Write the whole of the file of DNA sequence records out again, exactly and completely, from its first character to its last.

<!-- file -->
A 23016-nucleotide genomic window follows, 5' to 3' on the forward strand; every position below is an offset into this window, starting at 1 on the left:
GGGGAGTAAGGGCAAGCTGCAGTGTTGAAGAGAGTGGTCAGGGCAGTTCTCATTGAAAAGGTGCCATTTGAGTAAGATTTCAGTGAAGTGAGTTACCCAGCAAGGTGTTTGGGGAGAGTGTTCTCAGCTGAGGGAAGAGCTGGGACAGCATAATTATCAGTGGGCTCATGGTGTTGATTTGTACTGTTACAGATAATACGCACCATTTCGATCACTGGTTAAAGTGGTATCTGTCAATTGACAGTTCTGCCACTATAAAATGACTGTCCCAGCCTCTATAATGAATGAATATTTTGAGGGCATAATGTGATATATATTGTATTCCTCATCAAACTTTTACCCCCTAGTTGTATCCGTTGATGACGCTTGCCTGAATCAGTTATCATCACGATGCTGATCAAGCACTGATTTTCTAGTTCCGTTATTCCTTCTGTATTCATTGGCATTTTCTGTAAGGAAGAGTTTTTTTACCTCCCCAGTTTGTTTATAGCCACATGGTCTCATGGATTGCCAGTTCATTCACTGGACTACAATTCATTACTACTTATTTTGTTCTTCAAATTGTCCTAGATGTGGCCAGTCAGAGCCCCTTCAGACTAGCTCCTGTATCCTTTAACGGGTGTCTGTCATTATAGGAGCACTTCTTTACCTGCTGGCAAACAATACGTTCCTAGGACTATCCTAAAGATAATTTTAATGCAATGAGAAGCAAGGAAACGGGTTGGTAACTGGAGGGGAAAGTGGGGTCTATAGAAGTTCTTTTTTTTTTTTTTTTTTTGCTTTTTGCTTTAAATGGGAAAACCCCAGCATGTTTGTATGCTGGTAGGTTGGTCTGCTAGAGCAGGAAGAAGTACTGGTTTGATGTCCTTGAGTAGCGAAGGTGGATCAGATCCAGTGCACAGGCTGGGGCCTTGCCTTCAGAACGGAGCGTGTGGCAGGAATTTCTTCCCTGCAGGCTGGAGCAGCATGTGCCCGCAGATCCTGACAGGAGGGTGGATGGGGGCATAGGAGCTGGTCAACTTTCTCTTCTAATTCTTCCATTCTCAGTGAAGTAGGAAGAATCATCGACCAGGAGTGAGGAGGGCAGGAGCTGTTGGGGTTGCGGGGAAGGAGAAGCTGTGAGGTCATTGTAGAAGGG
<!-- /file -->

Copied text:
A 23016-nucleotide genomic window follows, 5' to 3' on the forward strand; every position below is an offset into this window, starting at 1 on the left:
GGGGAGTAAGGGCAAGCTGCAGTGTTGAAGAGAGTGGTCAGGGCAGTTCTCATTGAAAAGGTGCCATTTGAGTAAGATTTCAGTGAAGTGAGTTACCCAGCAAGGTGTTTGGGGAGAGTGTTCTCAGCTGAGGGAAGAGCTGGGACAGCATAATTATCAGTGGGCTCATGGTGTTGATTTGTACTGTTACAGATAATACGCACCATTTCGATCACTGGTTAAAGTGGTATCTGTCAATTGACAGTTCTGCCACTATAAAATGACTGTCCCAGCCTCTATAATGAATGAATATTTTGAGGGCATAATGTGATATATATTGTATTCCTCATCAAACTTTTACCCCCTAGTTGTATCCGTTGATGACGCTTGCCTGAATCAGTTATCATCACGATGCTGATCAAGCACTGATTTTCTAGTTCCGTTATTCCTTCTGTATTCATTGGCATTTTCTGTAAGGAAGAGTTTTTTTACCTCCCCAGTTTGTTTATAGCCACATGGTCTCATGGATTGCCAGTTCATTCACTGGACTACAATTCATTACTACTTATTTTGTTCTTCAAATTGTCCTAGATGTGGCCAGTCAGAGCCCCTTCAGACTAGCTCCTGTATCCTTTAACGGGTGTCTGTCATTATAGGAGCACTTCTTTACCTGCTGGCAAACAATACGTTCCTAGGACTATCCTAAAGATAATTTTAATGCAATGAGAAGCAAGGAAACGGGTTGGTAACTGGAGGGGAAAGTGGGGTCTATAGAAGTTCTTTTTTTTTTTTTTTTTTTGCTTTTTGCTTTAAATGGGAAAACCCCAGCATGTTTGTATGCTGGTAGGTTGGTCTGCTAGAGCAGGAAGAAGTACTGGTTTGATGTCCTTGAGTAGCGAAGGTGGATCAGATCCAGTGCACAGGCTGGGGCCTTGCCTTCAGAACGGAGCGTGTGGCAGGAATTTCTTCCCTGCAGGCTGGAGCAGCATGTGCCCGCAGATCCTGACAGGAGGGTGGATGGGGGCATAGGAGCTGGTCAACTTTCTCTTCTAATTCTTCCATTCTCAGTGAAGTAGGAAGAATCATCGACCAGGAGTGAGGAGGGCAGGAGCTGTTGGGGTTGCGGGGAAGGAGAAGCTGTGAGGTCATTGTAGAAGGG